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Image from L'Artisan Parfumeur
While being completely obsessed with Jasmine I have almost forgotten about a decant of La Haie Fleurie du Hameau by L'Artisan that was on my desk all the time. But it could be another reference jasmine together with A la Nuit by Serge Lutens. Made by Jean Claude Ellena it supposed to “pay distant homage to jasmine’s glory” as mentioned on the website of L’Artisan. Taking a sniff from a bottle now and than I found it an interesting fragrance worth to be a reference jasmine.
The name La Haie Fleurie du Hameau is supposed to remind us on the hedge of white flowers decorating the arches, fences and houses somewhere in a hamlet. Well – may be it’s a common scenery for the provinces somewhere in the South of France, but for me it’s a pure fantasy as my memory doesn’t have any references pictures. But imagination is a good thing, especially when it’s completed with a right fragrance.
Jasmine of La Haie Fleurie du Hameau is less indolic and more spicy than in A la Nuit by Lutens. Its fruity sweetness is enhanced with the notes of honeysuckle and narcissus. There is also a touch of green note of hyacinth. There is still enough indole here, but compared to A la Nuit it´s an angel. If I compare both fragrances they start to strike with there differences. Jasmine smelts away and La Haie Fleurie du Hameau turns into something floral sweet and A la Nuit into something chemically indolic. They don’t like competition, so keep them apart.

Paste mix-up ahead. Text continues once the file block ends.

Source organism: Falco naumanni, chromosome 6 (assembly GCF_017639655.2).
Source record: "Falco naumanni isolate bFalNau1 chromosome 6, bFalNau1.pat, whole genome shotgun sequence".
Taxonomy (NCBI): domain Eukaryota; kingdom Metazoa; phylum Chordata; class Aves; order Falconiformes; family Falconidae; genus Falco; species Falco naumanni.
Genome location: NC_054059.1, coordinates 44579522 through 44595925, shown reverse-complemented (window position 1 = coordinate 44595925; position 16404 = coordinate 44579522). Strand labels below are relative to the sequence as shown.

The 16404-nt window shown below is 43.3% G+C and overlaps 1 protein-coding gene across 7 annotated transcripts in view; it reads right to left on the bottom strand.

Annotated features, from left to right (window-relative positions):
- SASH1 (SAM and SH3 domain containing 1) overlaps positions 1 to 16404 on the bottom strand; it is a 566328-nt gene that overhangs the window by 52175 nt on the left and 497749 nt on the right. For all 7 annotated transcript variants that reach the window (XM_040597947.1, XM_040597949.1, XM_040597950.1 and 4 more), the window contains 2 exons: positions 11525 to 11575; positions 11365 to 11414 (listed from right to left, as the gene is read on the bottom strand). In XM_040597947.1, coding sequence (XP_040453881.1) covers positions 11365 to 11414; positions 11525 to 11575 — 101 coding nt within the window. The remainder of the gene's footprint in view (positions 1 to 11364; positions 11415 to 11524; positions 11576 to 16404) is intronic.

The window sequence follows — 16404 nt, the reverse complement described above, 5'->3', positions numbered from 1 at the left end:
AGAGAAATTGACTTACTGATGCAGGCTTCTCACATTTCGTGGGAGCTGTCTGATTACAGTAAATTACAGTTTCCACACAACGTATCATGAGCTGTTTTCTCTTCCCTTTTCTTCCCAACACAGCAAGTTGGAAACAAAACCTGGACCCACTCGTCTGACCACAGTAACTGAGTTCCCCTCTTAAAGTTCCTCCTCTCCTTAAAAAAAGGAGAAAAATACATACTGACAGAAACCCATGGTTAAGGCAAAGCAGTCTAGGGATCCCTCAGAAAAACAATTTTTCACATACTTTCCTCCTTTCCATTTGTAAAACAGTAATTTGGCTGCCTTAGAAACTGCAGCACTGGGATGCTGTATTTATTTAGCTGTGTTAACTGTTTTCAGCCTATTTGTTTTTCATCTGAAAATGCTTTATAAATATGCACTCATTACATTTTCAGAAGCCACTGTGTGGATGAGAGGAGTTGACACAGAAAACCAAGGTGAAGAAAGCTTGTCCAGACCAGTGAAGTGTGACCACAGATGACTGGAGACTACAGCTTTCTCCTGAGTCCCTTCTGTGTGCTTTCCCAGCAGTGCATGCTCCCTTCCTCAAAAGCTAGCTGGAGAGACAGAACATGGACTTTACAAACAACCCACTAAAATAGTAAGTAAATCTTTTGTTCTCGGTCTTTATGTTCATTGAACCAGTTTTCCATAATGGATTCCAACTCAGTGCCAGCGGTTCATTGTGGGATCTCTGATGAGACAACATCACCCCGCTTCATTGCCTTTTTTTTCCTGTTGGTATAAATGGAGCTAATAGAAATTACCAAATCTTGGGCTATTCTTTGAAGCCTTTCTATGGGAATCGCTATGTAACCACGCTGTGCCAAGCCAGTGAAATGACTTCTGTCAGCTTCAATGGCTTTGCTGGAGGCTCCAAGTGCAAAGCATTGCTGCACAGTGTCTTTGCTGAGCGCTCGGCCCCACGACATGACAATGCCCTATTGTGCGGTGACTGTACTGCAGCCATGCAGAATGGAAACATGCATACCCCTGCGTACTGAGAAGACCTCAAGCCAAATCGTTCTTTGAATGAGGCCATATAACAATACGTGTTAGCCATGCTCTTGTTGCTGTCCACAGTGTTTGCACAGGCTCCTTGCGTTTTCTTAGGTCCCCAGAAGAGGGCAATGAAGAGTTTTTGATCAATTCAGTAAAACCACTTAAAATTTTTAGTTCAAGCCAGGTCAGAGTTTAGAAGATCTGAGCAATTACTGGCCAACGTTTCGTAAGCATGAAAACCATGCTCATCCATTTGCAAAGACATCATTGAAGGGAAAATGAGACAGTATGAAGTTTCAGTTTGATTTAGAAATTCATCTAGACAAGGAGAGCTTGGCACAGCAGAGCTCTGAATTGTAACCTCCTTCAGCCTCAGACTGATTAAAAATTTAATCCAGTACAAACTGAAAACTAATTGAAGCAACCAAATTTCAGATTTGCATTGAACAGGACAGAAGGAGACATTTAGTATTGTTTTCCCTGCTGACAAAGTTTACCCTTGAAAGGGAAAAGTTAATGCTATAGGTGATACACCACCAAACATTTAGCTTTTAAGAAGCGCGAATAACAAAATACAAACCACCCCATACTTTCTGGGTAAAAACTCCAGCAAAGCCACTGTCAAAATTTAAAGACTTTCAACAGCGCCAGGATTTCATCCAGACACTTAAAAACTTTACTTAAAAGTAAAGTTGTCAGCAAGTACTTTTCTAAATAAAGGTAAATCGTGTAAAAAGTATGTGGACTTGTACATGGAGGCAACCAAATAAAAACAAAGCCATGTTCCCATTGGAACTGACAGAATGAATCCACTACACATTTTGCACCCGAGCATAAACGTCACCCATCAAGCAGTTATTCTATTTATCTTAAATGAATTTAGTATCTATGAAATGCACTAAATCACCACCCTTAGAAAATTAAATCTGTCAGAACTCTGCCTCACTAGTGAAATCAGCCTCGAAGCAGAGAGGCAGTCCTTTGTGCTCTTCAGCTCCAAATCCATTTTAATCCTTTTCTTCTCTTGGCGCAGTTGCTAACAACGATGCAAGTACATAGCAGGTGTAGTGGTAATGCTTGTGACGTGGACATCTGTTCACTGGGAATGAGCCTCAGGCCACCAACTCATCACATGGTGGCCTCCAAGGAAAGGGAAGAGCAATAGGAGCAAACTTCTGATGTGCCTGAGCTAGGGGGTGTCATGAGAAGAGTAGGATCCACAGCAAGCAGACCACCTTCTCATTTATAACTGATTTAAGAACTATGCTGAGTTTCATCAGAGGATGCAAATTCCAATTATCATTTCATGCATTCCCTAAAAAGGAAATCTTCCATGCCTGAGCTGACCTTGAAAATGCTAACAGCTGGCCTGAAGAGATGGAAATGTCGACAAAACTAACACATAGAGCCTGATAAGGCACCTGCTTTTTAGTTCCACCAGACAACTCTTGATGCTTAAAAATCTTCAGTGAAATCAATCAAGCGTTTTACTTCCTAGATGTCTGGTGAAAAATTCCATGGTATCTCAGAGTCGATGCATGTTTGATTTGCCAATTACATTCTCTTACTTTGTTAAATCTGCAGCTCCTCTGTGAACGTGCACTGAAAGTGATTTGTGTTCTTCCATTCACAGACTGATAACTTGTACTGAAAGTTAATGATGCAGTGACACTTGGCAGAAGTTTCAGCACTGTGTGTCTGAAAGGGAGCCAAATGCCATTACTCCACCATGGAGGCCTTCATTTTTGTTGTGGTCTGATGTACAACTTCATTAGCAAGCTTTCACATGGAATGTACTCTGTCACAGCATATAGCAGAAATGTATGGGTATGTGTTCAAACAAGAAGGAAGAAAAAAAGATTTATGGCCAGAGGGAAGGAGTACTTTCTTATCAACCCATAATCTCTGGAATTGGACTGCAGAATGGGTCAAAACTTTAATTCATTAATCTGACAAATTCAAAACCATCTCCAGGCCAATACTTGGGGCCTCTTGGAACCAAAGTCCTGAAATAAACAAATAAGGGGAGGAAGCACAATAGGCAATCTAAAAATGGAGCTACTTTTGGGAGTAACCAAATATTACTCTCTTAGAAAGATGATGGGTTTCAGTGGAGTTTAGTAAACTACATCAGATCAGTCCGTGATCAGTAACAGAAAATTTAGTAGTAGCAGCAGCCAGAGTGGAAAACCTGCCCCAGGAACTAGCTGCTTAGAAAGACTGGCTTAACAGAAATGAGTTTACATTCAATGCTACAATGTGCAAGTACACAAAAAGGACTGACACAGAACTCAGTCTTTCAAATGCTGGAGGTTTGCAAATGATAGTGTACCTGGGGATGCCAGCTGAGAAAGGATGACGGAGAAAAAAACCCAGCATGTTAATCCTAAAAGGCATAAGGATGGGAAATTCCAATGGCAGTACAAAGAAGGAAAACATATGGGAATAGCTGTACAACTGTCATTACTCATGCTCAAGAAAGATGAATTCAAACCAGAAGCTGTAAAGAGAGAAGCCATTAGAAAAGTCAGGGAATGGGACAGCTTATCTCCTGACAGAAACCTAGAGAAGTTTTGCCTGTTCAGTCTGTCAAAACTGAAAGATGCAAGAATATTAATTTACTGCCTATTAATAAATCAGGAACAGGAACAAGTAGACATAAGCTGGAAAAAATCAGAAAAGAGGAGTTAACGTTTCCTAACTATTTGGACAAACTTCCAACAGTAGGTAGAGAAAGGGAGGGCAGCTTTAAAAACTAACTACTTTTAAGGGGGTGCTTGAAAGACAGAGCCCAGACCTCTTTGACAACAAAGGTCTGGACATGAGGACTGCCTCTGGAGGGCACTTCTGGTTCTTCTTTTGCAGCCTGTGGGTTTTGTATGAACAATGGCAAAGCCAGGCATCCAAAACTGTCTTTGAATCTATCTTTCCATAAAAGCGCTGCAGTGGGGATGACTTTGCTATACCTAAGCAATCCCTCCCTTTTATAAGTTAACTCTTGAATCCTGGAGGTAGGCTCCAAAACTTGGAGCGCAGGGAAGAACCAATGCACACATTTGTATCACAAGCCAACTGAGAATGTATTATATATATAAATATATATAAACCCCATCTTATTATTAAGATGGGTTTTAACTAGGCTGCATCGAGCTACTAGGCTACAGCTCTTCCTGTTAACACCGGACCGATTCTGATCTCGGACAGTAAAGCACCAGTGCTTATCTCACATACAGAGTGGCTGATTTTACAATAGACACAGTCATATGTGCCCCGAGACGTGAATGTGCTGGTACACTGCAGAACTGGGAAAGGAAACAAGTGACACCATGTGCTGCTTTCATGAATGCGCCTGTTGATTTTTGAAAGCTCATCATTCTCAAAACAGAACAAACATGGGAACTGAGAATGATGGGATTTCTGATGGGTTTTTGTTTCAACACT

La Haie Fleurie du Hameau reminds me of sweet lemon tea with pieces of cake in a garden of a provincial house under the hedges of jasmine and honeysuckle at the warm noon in May. When it’s so pleasant to doze off under the wind rustle, being worn out from the heady floral scents and warmth. Listening to the zoom of bees and bumblebees or the flutter and cheep of small birds encroaching the cake.
Luca Turin gives La Haie Fleurie du Hameau three stars and calls it “jasmine soliflore” describing it as a “nice jasmine”. Compared with it I can understand why jasmine in A la Nuit is called a “death by jasmine”. So, if you are scared off by indolic depth of A la Nuit, you can try more sweet and spicy La Haie Fleurie du Hameau.